In an earlier blog post, we stated that employers are increasingly challenging employees’ rights to unemployment benefits.  Employers seek to demonstrate that employees should be disqualified from receiving unemployment benefits for a number of reasons, including for the self-serving purpose of avoiding increases in their unemployment insurance tax rate.  In our last blog entry we discussed “simple misconduct,” which is the first level of disqualification an employer may prove in order to prevent an employee from receiving unemployment benefits.  Today, we discuss the next level of misconduct, which is “gross misconduct.”

 Gross misconduct carries an even greater forfeiture of benefits than simple misconduct.  An employee guilty of gross misconduct will not be eligible for unemployment benefits until the employee finds new employment and earns 25 times his weekly benefit amount.  Gross misconduct is defined as misconduct that is willful, deliberate, or that consists of repeated violations demonstrating a disregard of the employee’s obligations.  This standard is distinct from simple misconduct, which does not have an intent requirement.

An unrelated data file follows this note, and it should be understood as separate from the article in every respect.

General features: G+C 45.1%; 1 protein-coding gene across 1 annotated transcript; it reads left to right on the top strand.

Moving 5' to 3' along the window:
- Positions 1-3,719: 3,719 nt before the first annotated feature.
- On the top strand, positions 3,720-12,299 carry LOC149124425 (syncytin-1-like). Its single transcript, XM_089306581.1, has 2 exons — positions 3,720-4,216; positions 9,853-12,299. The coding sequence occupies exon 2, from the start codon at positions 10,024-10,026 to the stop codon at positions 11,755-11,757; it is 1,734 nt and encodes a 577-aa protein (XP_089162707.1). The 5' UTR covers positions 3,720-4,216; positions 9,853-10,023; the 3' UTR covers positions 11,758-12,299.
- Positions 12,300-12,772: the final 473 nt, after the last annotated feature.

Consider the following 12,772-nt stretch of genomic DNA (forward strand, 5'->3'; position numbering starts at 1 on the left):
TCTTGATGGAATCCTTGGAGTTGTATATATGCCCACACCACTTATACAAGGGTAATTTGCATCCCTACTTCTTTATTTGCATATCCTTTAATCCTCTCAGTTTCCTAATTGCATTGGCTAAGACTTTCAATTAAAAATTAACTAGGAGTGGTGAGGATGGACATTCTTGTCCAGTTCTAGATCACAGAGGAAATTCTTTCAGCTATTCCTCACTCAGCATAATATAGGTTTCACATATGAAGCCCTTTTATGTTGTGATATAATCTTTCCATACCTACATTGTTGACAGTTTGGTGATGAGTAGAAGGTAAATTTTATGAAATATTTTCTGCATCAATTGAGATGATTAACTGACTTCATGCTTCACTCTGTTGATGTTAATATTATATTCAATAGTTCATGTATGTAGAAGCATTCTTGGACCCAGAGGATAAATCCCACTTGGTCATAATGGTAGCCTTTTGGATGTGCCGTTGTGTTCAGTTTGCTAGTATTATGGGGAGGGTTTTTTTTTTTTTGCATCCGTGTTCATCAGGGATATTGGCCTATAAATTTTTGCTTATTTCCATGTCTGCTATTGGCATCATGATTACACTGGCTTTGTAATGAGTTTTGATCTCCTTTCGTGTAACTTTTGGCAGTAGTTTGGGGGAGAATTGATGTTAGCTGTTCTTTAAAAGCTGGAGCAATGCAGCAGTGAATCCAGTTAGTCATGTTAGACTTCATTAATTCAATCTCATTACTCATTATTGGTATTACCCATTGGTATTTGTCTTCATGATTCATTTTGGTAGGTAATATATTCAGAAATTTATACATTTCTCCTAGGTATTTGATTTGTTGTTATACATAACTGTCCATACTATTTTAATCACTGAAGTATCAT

There are no hard and fast rules for determining what constitutes “deliberate and willful” misconduct.  In the case of DLLR v. Muddiman, the Court of Special Appeals held a portrait studio manager at a photo studio committed gross misconduct by repeatedly keeping cash on hand and ignoring the company policy to convert all cash receipts into money orders at the end of the workday.  The takeaway is that even though the employee may not have per se done anything wrong (that is, he was not stealing money or failing to show up for work), he was found to have committed gross misconduct by the mere fact that he was disregarding the employer’s work policies.

However, as discussed in our prior blog on “simple misconduct,” the DLLR Board of Appeals found an employee committed only simple misconduct where the employee regularly violated the employer’s attendance policy in the face of warnings and was repeatedly late due to a need to care for a child who suffered from a mental disability.  See Bush v. Becton Dickinson and Company, 2084-BR-94.

As evidenced the two cases above, the difference between simple and gross misconduct can be a close call, but the financial implications are major.  When your benefits are at stake you need an advocate fighting hard on your behalf. If you are interested in learning more about unemployment benefits, the process, or your rights, please contact our law firm to speak with an attorney.